Startup with No Competition Vs. One Disrupting Competitive Space: Which Captures VCs’ Flavor?
Do venture capitalists choose companies that have no competition or ones that are trying to disrupt a competitive market? Originally appeared on Quora: the place to gain and share knowledge, empowering people to learn from others and better understand the world.
“Every one of you has competition,” I said. I was in the middle of a talk to a group of startup CEOs.
Before, I could get me next words out, someone in the audience interrupted me and confidently said, “I don’t have any competition.”
“I guarantee you do have competition,” I said. “But, tell me why I’m wrong.”
“We’re doing things totally different than they’ve been done before,” the CEO said.
I smiled and said, “Ah, the old, ‘we don’t have any competition because we’ve invented a new mousetrap’ story.” The audience laughed at my joke.
There’s Always Another Way to Accomplish What You’re Doing
“Let’s test your theory,” I said. “What’s your current market share?”
“Uh, we haven’t released our product yet,” the CEO said.
“So, it’s currently zero, right?” I replied.
“I guess it is,” the CEO said.
“What are your existing customers doing to solve this problem currently? Don’t you see! It might not be the best. It might not be very good. But that’s your competition.” I said, excitedly.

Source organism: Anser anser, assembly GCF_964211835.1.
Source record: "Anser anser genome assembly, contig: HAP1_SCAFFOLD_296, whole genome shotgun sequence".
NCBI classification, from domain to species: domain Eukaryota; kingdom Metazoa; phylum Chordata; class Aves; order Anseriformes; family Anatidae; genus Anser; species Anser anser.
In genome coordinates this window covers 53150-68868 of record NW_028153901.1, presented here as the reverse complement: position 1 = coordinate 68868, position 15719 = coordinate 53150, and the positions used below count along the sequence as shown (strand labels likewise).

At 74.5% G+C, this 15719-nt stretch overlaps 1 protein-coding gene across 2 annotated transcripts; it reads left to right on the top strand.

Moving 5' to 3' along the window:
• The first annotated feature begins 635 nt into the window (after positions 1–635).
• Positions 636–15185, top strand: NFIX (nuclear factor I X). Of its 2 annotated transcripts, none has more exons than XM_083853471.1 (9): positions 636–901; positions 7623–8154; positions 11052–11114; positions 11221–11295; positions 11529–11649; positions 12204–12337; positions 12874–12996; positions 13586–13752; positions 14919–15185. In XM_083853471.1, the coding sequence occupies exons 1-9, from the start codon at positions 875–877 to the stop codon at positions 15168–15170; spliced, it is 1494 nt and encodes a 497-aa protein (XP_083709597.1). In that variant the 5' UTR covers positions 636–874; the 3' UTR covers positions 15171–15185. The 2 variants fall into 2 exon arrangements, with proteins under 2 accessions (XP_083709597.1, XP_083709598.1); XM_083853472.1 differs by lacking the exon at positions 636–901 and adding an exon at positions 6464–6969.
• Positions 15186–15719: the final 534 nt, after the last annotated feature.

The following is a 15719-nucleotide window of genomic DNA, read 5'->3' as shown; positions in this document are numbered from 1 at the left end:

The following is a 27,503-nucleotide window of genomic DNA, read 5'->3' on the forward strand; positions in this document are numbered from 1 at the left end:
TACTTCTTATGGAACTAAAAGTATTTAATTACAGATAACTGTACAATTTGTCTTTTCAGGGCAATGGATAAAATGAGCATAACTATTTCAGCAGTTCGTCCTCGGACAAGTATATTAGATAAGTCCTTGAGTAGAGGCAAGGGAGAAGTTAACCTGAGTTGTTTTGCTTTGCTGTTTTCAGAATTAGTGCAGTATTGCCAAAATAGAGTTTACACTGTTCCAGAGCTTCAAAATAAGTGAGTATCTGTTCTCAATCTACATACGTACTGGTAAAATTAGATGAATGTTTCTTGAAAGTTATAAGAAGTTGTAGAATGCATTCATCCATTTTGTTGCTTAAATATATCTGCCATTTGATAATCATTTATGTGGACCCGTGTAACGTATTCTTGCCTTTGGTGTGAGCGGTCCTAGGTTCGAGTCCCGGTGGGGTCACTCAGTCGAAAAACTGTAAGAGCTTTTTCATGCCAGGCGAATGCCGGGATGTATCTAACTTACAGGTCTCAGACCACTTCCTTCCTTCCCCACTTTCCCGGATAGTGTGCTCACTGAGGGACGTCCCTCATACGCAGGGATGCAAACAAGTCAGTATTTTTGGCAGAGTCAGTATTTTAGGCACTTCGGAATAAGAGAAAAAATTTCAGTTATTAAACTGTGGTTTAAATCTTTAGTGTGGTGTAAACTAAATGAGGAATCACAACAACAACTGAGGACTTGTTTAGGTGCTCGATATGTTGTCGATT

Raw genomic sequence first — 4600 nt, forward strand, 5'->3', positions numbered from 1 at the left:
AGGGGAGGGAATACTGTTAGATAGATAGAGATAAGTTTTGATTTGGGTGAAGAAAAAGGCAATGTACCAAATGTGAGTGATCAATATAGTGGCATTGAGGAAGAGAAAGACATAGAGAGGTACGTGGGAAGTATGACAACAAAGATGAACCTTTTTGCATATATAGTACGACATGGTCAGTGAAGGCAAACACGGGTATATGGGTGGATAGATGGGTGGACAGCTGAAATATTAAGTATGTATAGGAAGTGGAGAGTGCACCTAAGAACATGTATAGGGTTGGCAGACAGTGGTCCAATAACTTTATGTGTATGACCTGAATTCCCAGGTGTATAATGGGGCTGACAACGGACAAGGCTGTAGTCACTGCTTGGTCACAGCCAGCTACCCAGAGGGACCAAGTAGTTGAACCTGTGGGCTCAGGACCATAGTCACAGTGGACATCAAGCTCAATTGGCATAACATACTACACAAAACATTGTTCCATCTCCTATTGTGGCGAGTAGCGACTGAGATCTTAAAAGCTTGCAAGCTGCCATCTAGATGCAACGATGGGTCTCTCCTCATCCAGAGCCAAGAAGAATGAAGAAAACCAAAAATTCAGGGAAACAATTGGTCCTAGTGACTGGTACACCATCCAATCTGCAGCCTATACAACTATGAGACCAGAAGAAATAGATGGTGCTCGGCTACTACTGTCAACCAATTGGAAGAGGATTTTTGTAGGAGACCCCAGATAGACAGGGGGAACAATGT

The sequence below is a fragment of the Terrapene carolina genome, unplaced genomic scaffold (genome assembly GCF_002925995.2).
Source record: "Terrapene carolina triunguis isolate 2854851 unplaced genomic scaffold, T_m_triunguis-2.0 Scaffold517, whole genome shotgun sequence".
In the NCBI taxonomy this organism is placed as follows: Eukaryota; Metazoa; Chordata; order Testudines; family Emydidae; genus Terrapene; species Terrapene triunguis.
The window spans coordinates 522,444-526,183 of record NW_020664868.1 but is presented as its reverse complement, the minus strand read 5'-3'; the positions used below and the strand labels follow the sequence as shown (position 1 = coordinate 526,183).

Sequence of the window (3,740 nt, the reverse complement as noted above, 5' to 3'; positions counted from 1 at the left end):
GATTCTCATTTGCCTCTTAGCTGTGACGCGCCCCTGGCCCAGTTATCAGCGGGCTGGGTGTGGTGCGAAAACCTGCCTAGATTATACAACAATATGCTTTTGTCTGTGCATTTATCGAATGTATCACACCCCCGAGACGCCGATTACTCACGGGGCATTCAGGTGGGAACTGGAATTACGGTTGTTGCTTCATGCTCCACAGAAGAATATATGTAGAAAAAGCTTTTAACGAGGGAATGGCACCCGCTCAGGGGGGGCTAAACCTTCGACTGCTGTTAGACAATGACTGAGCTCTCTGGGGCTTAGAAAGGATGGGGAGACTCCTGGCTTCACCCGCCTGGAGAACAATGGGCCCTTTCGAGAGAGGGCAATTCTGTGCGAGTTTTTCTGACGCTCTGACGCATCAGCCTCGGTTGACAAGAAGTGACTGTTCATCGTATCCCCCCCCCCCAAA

You Will Likely Lose Credibility If You Tell an Investor You Don’t Have Any Competition
“Investors know better than to believe you don’t have any competition,” I continued. “In fact, you’ll hurt your chances of getting an investment if you say you don’t have any competition.”
“Instead, explain how different you are from the old way of doing things. For example, when the automobile was invented, the competition was the horse. So, in this example, you’d differentiate yourself from the horse.”
“But we are the only one to do what we’re doing,” the CEO said.
“I get that. However, contrast what you’re doing to the old way of doing things,” I said. “It makes your position more powerful. Let me give you another example.
“Years ago, when I was an EIR (Entrepreneur in Residence) for a San Francisco VC fund, a really impressive CEO presented his company to the partnership. He went out of his way to present all of his competitors to the partnership.
“I’ll never forget what Mike, the managing partner of the VC fund, said to us in the debrief after the meeting. Mike said, ‘He (the CEO) told us about companies we hadn’t even heard of’. What do you think happened? How many of you think he got funded?”
A large group of hands shot up at once.
You Build Trust When You Explain Who You’re Competing with to Investors
“You bet the company got funded,” I said. “Now the reason obviously wasn’t only because the CEO did a great job presenting the competitive landscape, but it really helped.
“Look at how Mike reacted. When you’re so open and so unafraid of the competition, you’re making a powerful statement. Those are the type of CEOs that investors want to work with.”
Contributed by Brett Fox, Fmr CEO @ Touchstone Semiconductor